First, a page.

^^^ Like that for the shifters, then just throw the brakes wherever is most comfortable for ya.
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Old 10-10-12, 05:49 PM
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road trigger shifters

https://www.sram.com/sram/road/produc...speed-shifters
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Old 10-10-12, 05:52 PM
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Originally Posted by RLHawk
The frame is to big. Only way I could get comfortable on the frame with a drop bar is with a 70 mm stem, or possibly shorter. Instead of doing that, I'm would like to try a bar that sweeps back. Ideal solution would be a different frame, but I have not been able to sell this one, so I'm trying to get things to work with what I have on hand.
Nothing wrong with a short stem - I have a beater bike with a 60 mm stem and drop bars, no problems whatsoever.

Also keep in mind that going to a bar that sweeps back has the same net effect as a shorter stem as far as handling goes. It's all about where your hands are, not where the stem ends.
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Old 10-10-12, 06:50 PM
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Originally Posted by cwk132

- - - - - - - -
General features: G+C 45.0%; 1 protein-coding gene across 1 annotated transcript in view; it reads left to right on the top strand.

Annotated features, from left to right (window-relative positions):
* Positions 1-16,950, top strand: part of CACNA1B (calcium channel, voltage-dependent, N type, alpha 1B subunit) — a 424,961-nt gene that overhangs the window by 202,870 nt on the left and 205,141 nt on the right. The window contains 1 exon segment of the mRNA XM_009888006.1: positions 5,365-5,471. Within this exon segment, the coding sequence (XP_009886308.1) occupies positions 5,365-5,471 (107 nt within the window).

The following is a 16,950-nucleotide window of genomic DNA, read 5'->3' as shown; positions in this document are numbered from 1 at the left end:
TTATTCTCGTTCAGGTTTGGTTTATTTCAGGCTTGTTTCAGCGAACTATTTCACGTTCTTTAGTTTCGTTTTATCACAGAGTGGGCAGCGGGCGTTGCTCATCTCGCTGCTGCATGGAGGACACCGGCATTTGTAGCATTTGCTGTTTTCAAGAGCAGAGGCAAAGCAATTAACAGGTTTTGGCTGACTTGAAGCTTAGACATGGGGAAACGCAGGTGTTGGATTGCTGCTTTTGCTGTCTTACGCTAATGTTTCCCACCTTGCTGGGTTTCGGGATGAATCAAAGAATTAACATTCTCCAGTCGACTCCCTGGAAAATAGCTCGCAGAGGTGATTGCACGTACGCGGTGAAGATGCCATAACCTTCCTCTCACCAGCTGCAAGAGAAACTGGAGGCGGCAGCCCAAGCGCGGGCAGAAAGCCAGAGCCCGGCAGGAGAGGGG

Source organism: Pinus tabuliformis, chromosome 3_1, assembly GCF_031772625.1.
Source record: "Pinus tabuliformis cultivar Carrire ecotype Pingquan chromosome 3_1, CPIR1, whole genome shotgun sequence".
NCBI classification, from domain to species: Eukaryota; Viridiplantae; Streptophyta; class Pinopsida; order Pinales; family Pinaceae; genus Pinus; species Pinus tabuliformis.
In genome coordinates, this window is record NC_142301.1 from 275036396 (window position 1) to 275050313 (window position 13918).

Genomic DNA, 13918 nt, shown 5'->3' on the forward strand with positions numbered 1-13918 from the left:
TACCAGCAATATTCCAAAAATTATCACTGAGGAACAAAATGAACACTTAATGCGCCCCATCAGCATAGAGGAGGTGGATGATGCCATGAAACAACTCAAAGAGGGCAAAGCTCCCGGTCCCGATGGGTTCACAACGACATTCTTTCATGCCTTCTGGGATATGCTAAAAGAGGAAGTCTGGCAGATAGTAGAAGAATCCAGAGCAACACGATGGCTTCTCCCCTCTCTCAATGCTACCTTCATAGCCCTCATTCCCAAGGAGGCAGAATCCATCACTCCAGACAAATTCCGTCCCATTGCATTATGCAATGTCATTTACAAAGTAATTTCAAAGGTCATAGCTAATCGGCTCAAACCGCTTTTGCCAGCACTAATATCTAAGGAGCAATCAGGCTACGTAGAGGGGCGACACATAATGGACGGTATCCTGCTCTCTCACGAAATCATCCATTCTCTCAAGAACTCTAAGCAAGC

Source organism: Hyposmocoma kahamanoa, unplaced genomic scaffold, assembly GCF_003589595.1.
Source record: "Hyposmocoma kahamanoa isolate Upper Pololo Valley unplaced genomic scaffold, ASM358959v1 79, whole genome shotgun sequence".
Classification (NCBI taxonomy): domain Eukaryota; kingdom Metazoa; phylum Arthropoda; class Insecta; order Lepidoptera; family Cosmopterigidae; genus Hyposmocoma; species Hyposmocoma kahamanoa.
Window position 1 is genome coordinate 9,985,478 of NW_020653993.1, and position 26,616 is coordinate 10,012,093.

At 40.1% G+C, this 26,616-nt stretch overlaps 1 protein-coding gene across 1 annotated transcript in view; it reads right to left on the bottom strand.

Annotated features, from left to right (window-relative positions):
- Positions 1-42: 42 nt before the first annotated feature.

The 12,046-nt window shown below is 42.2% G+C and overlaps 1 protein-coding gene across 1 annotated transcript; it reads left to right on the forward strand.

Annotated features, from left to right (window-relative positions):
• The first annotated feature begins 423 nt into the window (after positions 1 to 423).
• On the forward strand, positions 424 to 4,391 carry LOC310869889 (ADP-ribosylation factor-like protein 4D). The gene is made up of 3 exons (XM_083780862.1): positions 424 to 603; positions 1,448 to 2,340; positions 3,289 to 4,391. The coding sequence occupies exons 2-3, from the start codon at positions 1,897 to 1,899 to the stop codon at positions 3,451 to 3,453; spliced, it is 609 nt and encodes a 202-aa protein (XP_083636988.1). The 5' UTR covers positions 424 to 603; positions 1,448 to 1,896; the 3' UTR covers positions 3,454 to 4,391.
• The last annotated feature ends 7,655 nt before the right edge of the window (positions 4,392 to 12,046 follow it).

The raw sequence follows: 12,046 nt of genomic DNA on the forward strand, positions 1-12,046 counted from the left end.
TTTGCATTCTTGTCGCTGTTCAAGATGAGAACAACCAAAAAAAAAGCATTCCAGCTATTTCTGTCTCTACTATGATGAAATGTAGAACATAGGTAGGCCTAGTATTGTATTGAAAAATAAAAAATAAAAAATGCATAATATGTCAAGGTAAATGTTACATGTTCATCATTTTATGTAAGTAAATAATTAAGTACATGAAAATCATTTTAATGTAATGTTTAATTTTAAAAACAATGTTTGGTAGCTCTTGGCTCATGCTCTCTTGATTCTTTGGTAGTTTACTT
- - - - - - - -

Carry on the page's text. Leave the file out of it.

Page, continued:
Another option would maybe be indexed bar-end shifters (time trial shifters), and some brakes set up wherever is most comfortable with whatever bar you choose. Would probably be cheaper than brifters, and would give you a little more flexibility as to how you set it up. I would probably do that before trying to get brifters to work on a set of mustache bars.




^^^ Like that for the shifters, then just throw the brakes wherever is most comfortable for ya.
The attached pic is very much what I'm thinking. Bar-end shifters probably would be a better fit for this application, BUT... I already have a brifters. Instead of buying bar-end shifters and break levers, I want to try to use what I have.
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Old 10-10-12, 07:19 PM
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Originally Posted by Fiery
Nothing wrong with a short stem - I have a beater bike with a 60 mm stem and drop bars, no problems whatsoever.

Also keep in mind that going to a bar that sweeps back has the same net effect as a shorter stem as far as handling goes. It's all about where your hands are, not where the stem ends.
Really? (no sarcasm intended)